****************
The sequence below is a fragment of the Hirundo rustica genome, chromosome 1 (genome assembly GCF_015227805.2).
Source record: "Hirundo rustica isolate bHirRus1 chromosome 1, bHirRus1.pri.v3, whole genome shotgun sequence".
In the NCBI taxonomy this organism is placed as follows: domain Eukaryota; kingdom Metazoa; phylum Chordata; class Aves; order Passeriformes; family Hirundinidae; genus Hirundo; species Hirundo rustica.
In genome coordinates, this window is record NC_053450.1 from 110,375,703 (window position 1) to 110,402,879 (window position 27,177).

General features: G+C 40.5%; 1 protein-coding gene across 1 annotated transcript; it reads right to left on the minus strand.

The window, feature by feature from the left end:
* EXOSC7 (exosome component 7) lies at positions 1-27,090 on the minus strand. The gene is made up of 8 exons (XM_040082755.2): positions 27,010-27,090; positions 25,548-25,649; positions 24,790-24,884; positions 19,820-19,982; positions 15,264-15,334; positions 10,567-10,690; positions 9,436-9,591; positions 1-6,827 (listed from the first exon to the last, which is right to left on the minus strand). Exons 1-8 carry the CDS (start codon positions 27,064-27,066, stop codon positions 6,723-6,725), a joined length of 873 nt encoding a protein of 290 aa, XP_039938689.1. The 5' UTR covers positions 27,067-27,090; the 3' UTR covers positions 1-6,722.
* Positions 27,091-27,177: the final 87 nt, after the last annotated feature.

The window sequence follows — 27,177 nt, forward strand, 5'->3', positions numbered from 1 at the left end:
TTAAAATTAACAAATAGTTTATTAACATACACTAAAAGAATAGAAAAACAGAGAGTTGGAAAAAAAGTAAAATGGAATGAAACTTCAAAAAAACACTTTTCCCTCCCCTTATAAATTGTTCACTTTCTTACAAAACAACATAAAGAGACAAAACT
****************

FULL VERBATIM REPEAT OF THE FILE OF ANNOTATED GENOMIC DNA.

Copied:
The sequence below is a fragment of the Hirundo rustica genome, chromosome 1 (genome assembly GCF_015227805.2).
Source record: "Hirundo rustica isolate bHirRus1 chromosome 1, bHirRus1.pri.v3, whole genome shotgun sequence".
In the NCBI taxonomy this organism is placed as follows: domain Eukaryota; kingdom Metazoa; phylum Chordata; class Aves; order Passeriformes; family Hirundinidae; genus Hirundo; species Hirundo rustica.
In genome coordinates, this window is record NC_053450.1 from 110,375,703 (window position 1) to 110,402,879 (window position 27,177).

General features: G+C 40.5%; 1 protein-coding gene across 1 annotated transcript; it reads right to left on the minus strand.

The window, feature by feature from the left end:
* EXOSC7 (exosome component 7) lies at positions 1-27,090 on the minus strand. The gene is made up of 8 exons (XM_040082755.2): positions 27,010-27,090; positions 25,548-25,649; positions 24,790-24,884; positions 19,820-19,982; positions 15,264-15,334; positions 10,567-10,690; positions 9,436-9,591; positions 1-6,827 (listed from the first exon to the last, which is right to left on the minus strand). Exons 1-8 carry the CDS (start codon positions 27,064-27,066, stop codon positions 6,723-6,725), a joined length of 873 nt encoding a protein of 290 aa, XP_039938689.1. The 5' UTR covers positions 27,067-27,090; the 3' UTR covers positions 1-6,722.
* Positions 27,091-27,177: the final 87 nt, after the last annotated feature.

The window sequence follows — 27,177 nt, forward strand, 5'->3', positions numbered from 1 at the left end:
TTAAAATTAACAAATAGTTTATTAACATACACTAAAAGAATAGAAAAACAGAGAGTTGGAAAAAAAGTAAAATGGAATGAAACTTCAAAAAAACACTTTTCCCTCCCCTTATAAATTGTTCACTTTCTTACAAAACAACATAAAGAGACAAAACT